DeLong cites another study, from Boston University’s Schools of Public Health and Medicine and the Research Triangle Institute (RTI) in North Carolina, which found no such association between HPV vaccination and impaired fertility. Interestingly, Boston University has been the recipient of tens of millions from globalist vaccine promoters Bill and Melinda Gates Foundation, as has RTI, an organization that has received more than $47 million dollars in grant funds in recent years. RTI has published a number of recent studies on HPV vaccine, including one  jointly-funded with GSK (a vaccine manufacturer) on the safety of the company’s HPV vaccine, and another, cautioning public health agencies to “take special measures to ensure their messages are not perceived as sponsored by drug companies” lest they incite “reduced liking and trust” by parents who will be less likely to give the HPV vaccine to their sons. Other RTI publications describe “Promising alternative settings for HPV vaccination of US adolescents,” changing “provider behavior” to enhance HPV uptake and more.

“These could be the women with ‘hard core’ issues of fecundity,” says DeLong, “but they are precisely the women who should be included.”

The RTI study about HPV vaccine’s impact on fertility was based on patients’ own recall of vaccines received (remember how the Skeptics howled at self-reporting before?). But the study did not control for a far more important factor in fertility – age. Age in this context affects not just the possible effect of the vaccine itself on fertility, but fertility is skewed dramatically in favor of the young and the study lumps 18 year-olds in with 30-year-olds. As well, at the outset, it excludes 881 women from a pool of 5,020 because they were already trying – without luck – to conceive a baby for more than six months. This has the effect of shrinking the infertility finding overall. “These could be the women with ‘hard core’ issues of fecundity,” says DeLong, “but they are precisely the women who should be included.”

Environmental Concerns

To be sure, many environmental factors could be affecting female fertility. Plunging male fertility is one of them. Male sperm counts have nosedived in recent decades – scientists published data last year showing that globally, they have dropped 50 percent in just the past 40 years – signalling serious unidentified environmental hazards.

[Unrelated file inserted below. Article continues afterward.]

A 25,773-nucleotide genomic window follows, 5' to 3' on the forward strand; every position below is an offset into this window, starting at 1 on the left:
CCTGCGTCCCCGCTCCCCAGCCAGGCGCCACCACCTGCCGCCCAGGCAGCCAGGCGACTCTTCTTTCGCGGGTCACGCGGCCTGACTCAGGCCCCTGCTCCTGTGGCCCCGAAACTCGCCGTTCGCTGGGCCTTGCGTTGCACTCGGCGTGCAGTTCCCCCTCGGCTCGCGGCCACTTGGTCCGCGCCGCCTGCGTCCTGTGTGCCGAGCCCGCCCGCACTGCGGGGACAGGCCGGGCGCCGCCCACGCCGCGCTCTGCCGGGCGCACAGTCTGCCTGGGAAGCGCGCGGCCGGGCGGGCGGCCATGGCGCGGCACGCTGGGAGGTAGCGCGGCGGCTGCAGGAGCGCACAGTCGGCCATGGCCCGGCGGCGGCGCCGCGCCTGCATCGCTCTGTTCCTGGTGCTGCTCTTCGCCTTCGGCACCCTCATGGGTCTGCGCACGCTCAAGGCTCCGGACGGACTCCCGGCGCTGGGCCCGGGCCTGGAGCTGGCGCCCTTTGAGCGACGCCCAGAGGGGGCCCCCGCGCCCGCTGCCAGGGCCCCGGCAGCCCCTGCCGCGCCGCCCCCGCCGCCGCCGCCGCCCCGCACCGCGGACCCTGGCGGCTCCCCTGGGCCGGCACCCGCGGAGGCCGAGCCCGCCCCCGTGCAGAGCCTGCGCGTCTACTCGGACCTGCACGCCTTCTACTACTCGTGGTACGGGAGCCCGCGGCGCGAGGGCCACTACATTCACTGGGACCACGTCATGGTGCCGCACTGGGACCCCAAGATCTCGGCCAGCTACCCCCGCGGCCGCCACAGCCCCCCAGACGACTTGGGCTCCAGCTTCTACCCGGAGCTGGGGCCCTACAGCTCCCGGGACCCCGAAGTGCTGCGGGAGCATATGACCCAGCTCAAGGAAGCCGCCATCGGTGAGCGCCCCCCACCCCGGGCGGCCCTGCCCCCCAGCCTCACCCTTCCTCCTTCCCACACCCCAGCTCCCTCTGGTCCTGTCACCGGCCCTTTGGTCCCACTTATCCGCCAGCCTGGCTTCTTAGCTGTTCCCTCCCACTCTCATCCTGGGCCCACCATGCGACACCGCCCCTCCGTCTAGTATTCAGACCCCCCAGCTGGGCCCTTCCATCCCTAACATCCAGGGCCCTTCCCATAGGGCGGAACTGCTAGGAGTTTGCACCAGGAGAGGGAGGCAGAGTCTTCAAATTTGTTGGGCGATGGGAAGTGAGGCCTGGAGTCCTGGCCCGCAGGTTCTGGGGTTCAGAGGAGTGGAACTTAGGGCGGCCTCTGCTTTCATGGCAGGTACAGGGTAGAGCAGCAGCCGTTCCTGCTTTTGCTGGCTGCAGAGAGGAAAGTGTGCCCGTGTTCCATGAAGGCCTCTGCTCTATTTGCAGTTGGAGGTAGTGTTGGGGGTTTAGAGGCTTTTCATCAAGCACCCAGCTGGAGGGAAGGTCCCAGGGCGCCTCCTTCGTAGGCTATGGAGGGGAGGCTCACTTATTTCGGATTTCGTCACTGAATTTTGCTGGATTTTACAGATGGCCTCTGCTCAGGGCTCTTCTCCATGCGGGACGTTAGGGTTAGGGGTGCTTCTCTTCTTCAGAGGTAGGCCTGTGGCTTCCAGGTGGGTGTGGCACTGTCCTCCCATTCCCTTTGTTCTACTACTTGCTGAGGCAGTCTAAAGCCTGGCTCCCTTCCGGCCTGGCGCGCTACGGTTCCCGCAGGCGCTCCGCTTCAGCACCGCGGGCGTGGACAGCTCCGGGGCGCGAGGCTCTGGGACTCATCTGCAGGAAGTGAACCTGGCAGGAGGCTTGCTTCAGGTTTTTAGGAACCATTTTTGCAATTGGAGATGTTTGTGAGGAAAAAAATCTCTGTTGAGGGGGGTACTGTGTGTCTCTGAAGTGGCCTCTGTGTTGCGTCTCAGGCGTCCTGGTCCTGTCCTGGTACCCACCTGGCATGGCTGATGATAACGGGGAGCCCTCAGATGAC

Environmental scientists have pointed to everything from GMOs and toxic aluminum (more on this later) to Wi-Fi and birth control excreted by women into the drinking water, as possible causes of vanishing sperm and lowered fertility generally.

But in DeLong’s study, these environmental factors influence the whole group of women equally. There is no reason why women who vaccinate would choose men with lower sperm counts, for example.

What’s in the HPV Vaccine?

So, what is it about a vaccine targeting a virus associated with cancer of the human reproductive tract that could go so wrong? DeLong notes that both HPV vaccines contain aluminum, a toxic metal with documented potential to induce autoimmune self-attack, including on reproductive organs. HPV vaccines are loaded with aluminum: Merck’s original Gardasil vaccine contained 225 micrograms of nanoparticlized aluminum in each of three shots, totalling 675 micrograms; the “new improved” Gardasil 9 shots contain a total of 1500 micrograms – a wallop of stimulant for the immune system that DeLong thinks might just be “a tipping point” for youths who have had so many previous injections of aluminum in the schedule of 50 vaccines before school age.